Subsequently, Lukasz Slawatyniec, the Legal Director for Europe at Eli Lilly International, spoke about “Approaching Regulatory Agencies in CEE” from an in-house perspective. He described best practices and useful guidelines and considered the involvement of the in-house legal function on regulatory matters. 

The last session of the day consisted of a panel discussion co-moderated by Jonathan Clark of Slaughter and May and Valerie Hohenberg of Wolf Theiss on cross-border disputes in CEE. Joining them on the panel were Ferdinand Trauttenberg of FCC Austria Abfall Service AG, Mariola Lisewska of Polipol Group Poland, Rytis Valunas of KN, and Marko Djinovic of the Ljubljana Arbitration Centre at the Chamber of Commerce and Industry of Slovenia. The panel explored preliminary considerations before commencing court proceedings, how to decide on how, when, and where to resolve disputes, how to manage the litigation/arbitration process, how to gather evidence, and how to approach settlements and next steps after a judgement/award – whether successful or unsuccessful.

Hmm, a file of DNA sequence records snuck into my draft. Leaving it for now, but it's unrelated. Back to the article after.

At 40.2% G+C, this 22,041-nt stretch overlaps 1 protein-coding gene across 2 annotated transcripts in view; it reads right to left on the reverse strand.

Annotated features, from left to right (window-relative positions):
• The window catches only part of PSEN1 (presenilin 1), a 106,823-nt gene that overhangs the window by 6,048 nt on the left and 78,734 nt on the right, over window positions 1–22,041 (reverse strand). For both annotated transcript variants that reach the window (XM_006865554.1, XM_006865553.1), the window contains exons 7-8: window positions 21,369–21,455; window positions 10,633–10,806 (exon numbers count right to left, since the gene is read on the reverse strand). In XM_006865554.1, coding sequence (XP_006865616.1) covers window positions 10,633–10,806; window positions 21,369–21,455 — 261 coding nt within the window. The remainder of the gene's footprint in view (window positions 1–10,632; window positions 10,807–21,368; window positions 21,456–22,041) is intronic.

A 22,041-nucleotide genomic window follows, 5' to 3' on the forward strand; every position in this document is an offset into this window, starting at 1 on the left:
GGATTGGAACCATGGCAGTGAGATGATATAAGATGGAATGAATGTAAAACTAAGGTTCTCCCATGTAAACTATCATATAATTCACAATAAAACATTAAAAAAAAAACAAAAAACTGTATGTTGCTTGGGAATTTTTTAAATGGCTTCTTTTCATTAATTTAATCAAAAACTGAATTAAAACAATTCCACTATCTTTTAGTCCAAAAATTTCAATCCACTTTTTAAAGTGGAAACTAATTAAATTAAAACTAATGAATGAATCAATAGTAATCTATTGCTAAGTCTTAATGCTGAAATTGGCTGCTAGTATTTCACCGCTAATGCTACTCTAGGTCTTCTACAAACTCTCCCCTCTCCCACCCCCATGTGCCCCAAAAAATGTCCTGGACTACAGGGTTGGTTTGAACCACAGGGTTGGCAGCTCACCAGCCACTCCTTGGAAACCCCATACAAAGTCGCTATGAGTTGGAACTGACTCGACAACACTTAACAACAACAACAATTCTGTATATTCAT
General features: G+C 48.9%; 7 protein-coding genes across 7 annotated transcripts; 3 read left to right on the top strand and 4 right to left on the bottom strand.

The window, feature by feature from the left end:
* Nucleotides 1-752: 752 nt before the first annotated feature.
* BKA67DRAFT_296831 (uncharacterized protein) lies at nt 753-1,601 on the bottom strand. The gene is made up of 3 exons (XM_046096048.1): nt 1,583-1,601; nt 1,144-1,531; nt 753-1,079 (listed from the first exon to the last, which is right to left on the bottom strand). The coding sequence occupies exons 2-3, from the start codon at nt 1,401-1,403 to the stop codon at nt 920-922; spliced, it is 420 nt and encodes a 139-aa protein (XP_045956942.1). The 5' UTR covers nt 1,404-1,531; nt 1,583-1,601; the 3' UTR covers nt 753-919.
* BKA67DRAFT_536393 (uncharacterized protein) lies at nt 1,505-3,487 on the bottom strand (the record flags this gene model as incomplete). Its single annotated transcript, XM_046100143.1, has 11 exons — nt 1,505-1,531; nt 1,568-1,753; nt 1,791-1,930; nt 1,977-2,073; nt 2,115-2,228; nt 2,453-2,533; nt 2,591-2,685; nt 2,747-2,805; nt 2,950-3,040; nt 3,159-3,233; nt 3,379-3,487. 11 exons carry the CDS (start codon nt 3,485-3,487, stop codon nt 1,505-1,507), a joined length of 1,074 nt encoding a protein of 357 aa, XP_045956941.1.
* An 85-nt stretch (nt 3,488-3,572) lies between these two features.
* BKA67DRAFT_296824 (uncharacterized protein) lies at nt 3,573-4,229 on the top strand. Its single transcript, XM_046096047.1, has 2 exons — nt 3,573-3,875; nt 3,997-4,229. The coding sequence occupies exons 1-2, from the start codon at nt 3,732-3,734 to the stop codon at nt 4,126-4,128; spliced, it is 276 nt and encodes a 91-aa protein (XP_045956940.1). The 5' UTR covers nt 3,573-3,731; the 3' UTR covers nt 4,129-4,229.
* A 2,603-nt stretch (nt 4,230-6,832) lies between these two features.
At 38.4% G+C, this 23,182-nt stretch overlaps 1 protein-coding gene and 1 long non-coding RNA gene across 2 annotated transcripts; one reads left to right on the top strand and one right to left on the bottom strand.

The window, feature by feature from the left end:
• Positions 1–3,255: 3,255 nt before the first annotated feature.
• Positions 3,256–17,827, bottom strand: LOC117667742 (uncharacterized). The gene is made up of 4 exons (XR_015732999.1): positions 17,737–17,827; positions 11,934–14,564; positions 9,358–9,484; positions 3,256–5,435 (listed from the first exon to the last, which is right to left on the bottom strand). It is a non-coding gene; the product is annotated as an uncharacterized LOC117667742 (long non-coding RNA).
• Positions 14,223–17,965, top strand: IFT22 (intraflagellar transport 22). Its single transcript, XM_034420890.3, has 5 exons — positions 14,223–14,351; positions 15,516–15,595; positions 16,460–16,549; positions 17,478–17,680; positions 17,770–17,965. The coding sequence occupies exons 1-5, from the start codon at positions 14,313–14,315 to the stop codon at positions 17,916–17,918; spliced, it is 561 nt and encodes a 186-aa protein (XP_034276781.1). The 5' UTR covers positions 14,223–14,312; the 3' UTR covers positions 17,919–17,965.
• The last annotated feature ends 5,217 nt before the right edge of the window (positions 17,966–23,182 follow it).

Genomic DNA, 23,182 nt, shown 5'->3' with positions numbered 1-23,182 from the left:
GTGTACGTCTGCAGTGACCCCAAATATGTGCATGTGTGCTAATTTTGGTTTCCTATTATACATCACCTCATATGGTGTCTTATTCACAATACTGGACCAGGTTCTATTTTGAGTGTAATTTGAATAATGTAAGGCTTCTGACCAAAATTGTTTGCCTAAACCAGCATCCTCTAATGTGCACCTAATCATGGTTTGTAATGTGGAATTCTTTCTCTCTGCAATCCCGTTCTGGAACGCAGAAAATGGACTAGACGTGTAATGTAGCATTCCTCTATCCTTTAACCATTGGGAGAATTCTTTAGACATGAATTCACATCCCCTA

Of course, the Summit is about much more than lectures, presentations, and panels. It’s also, fundamentally, about networking and making valuable contacts with peers who share similar challenges, frustrations, and responsibilities. And, of course, about socializing, making friends, and fun. Accordingly, at the end of Day 1, attendees gathered at the Cocktail Function and Gala Dinner, which also included an award ceremony for the Market Makers (see page 28).  

Ronald Given of Wolf Theiss welcomed everyone to Day 2 of the Summit. He acted the as Chairman and Moderator for the rest of the day – the first part of which considered the future of the legal profession in general, and that of the in-house legal function in specific, in light of technological developments both recent and on the horizon. 

Alexey Amvrosov of IBM made an excellent first presentation of the day by introducing the audience to developments in cognitive computing and artificial intelligence, as well as to useful applications to the in-house legal function of Watson, IBM’s cognitive system. For example, he pointed to one large FSS company using Watson for Outside Counsel Insights (OCI) to unlock USD 392 million in potential savings, which represented 33% of the company’s total annual outside counsel spend.